On February 27, 2014, the Canadian Securities Administrators (the “CSA”) published for comment proposed amendments to the accredited investor exemption under section 2.3 of National Instrument 45-106 Prospectus and Registration Exemptions (the “AI Exemption”) and the minimum amount investment exemption under section 2.10 of NI 45-106 (the “MA Exemption”) (together, the “Proposed Amendments”). The comment period for the Proposed Amendments will close on May 28, 2014.
The most significant change under the Proposed Amendments is the new requirement for issuers, investors, salespersons and finders to complete a risk acknowledgment form in Form 45-106F9 Risk Acknowledgement Form for Individual Accredited Investors (“Form 45-106F9”) in order to qualify for the AI Exemption. Other changes to NI 45-106 include the requirement to provide more extensive disclosure in reports of exempt distributions, the exclusion of individual investors from the MA Exemption, and the addition of accredited investor family trusts to the definition of accredited investor.
The Proposed Amendments are the most recent example of the CSA asserting its investor protection mandate, as issuers are being asked to bear an increasing burden of ensuring that investors fully understand the meaning of “accredited investor” and fully appreciate the risks of participating in the exempt market.
Risk Acknowledgment Form for Individual Accredited Investors and Other AI Exemption Changes
In response to the CSA’s review of the AI Exemption, including a review of enforcement decisions indicating the failure of many investors to properly qualify under the accredited investor thresholds, and in response to the perceived failure to communicate the particular risks associated with investing in the exempt market, the CSA proposes the following changes to the AI Exemption:
- Individuals who qualify for the AI Exemption must complete and sign the new Form 45-106F9. Issuers must maintain a record of all Form 45-106F9s for a period of eight years following the distribution. Form 45-106F9 requires the investor to indicate under which category of accredited investor they qualify and describes certain investor protections they are giving up by purchasing under the AI Exemption. “Permitted clients,” i.e. individual accredited investors who own financial assets with a net value in excess of $5 million, are exempt from the requirement to complete Form 45-106F9.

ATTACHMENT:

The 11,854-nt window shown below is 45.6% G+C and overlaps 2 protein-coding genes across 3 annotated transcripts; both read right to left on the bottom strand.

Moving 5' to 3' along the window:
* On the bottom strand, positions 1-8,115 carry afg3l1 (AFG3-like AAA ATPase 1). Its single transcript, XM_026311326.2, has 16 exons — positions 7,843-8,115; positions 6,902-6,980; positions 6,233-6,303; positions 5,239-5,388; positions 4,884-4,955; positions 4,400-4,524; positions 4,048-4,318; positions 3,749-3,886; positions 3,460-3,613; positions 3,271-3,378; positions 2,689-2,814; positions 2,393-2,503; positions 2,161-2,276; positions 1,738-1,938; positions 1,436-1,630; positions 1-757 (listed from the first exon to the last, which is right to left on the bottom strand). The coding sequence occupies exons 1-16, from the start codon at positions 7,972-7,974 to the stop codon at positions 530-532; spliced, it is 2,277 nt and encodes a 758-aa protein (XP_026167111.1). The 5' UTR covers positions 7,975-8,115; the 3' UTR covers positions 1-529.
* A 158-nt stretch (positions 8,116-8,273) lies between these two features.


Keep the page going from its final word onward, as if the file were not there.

- Any salesperson or finder involved in the trade must also complete and sign Form 45-106F9. This applies regardless of whether the salesperson or finder is registered or not.
- Amendments to the Companion Policy to NI 45-106 set out the various steps issuers are encouraged to take to proactively verify potential investors’ eligibility to participate under the AI Exemption (and other capital raising exemptions). These steps go beyond current standard market practices of issuers raising funds in the exempt market and include:
- establishing policies so that issuers and their employees, agents or finders understand the AI Exemption (and other capital raising exemptions); and
- asking questions and gathering information from the purchaser to ensure eligibility for the exemption before discussing the investment.